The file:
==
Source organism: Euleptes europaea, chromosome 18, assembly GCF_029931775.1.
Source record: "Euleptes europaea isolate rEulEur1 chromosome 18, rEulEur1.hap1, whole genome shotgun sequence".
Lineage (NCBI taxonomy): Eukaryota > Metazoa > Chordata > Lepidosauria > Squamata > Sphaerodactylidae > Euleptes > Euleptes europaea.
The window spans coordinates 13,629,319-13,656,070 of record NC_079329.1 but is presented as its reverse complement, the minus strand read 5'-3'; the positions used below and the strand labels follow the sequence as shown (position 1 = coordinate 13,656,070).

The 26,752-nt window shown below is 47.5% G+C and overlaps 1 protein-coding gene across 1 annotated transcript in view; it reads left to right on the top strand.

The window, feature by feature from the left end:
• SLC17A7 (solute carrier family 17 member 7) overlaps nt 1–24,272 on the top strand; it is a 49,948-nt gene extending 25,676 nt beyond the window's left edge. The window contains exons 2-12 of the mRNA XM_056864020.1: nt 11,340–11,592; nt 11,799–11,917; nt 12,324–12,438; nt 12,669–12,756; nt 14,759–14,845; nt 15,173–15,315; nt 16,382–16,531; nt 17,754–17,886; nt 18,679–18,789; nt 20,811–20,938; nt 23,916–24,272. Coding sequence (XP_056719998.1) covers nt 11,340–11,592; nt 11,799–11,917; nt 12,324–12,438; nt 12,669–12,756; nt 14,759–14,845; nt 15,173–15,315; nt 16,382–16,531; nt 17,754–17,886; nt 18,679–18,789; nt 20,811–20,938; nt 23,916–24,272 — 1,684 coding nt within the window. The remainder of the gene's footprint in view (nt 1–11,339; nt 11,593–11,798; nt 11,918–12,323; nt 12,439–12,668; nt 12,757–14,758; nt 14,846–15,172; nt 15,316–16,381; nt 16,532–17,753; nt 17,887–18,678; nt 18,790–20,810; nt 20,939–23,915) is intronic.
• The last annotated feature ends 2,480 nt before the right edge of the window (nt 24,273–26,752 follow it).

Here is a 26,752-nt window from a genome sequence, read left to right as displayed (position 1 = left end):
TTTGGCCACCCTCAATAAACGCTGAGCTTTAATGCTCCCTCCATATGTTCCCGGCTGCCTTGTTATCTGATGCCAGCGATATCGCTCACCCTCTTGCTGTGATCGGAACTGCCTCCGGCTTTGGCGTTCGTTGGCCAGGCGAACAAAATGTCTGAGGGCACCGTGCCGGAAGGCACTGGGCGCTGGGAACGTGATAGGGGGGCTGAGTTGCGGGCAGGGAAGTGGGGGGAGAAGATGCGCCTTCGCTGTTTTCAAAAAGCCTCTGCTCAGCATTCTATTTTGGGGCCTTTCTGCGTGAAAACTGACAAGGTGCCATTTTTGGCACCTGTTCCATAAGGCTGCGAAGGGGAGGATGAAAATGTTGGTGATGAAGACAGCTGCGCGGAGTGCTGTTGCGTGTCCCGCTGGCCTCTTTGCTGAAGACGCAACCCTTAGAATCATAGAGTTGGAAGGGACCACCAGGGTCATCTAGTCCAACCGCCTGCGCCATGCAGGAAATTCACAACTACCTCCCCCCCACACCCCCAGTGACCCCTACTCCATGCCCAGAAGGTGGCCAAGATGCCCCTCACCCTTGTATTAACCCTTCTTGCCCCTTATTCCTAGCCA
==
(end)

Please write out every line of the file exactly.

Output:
Source organism: Euleptes europaea, chromosome 18, assembly GCF_029931775.1.
Source record: "Euleptes europaea isolate rEulEur1 chromosome 18, rEulEur1.hap1, whole genome shotgun sequence".
Lineage (NCBI taxonomy): Eukaryota > Metazoa > Chordata > Lepidosauria > Squamata > Sphaerodactylidae > Euleptes > Euleptes europaea.
The window spans coordinates 13,629,319-13,656,070 of record NC_079329.1 but is presented as its reverse complement, the minus strand read 5'-3'; the positions used below and the strand labels follow the sequence as shown (position 1 = coordinate 13,656,070).

The 26,752-nt window shown below is 47.5% G+C and overlaps 1 protein-coding gene across 1 annotated transcript in view; it reads left to right on the top strand.

The window, feature by feature from the left end:
• SLC17A7 (solute carrier family 17 member 7) overlaps nt 1–24,272 on the top strand; it is a 49,948-nt gene extending 25,676 nt beyond the window's left edge. The window contains exons 2-12 of the mRNA XM_056864020.1: nt 11,340–11,592; nt 11,799–11,917; nt 12,324–12,438; nt 12,669–12,756; nt 14,759–14,845; nt 15,173–15,315; nt 16,382–16,531; nt 17,754–17,886; nt 18,679–18,789; nt 20,811–20,938; nt 23,916–24,272. Coding sequence (XP_056719998.1) covers nt 11,340–11,592; nt 11,799–11,917; nt 12,324–12,438; nt 12,669–12,756; nt 14,759–14,845; nt 15,173–15,315; nt 16,382–16,531; nt 17,754–17,886; nt 18,679–18,789; nt 20,811–20,938; nt 23,916–24,272 — 1,684 coding nt within the window. The remainder of the gene's footprint in view (nt 1–11,339; nt 11,593–11,798; nt 11,918–12,323; nt 12,439–12,668; nt 12,757–14,758; nt 14,846–15,172; nt 15,316–16,381; nt 16,532–17,753; nt 17,887–18,678; nt 18,790–20,810; nt 20,939–23,915) is intronic.
• The last annotated feature ends 2,480 nt before the right edge of the window (nt 24,273–26,752 follow it).

Here is a 26,752-nt window from a genome sequence, read left to right as displayed (position 1 = left end):
TTTGGCCACCCTCAATAAACGCTGAGCTTTAATGCTCCCTCCATATGTTCCCGGCTGCCTTGTTATCTGATGCCAGCGATATCGCTCACCCTCTTGCTGTGATCGGAACTGCCTCCGGCTTTGGCGTTCGTTGGCCAGGCGAACAAAATGTCTGAGGGCACCGTGCCGGAAGGCACTGGGCGCTGGGAACGTGATAGGGGGGCTGAGTTGCGGGCAGGGAAGTGGGGGGAGAAGATGCGCCTTCGCTGTTTTCAAAAAGCCTCTGCTCAGCATTCTATTTTGGGGCCTTTCTGCGTGAAAACTGACAAGGTGCCATTTTTGGCACCTGTTCCATAAGGCTGCGAAGGGGAGGATGAAAATGTTGGTGATGAAGACAGCTGCGCGGAGTGCTGTTGCGTGTCCCGCTGGCCTCTTTGCTGAAGACGCAACCCTTAGAATCATAGAGTTGGAAGGGACCACCAGGGTCATCTAGTCCAACCGCCTGCGCCATGCAGGAAATTCACAACTACCTCCCCCCCACACCCCCAGTGACCCCTACTCCATGCCCAGAAGGTGGCCAAGATGCCCCTCACCCTTGTATTAACCCTTCTTGCCCCTTATTCCTAGCCA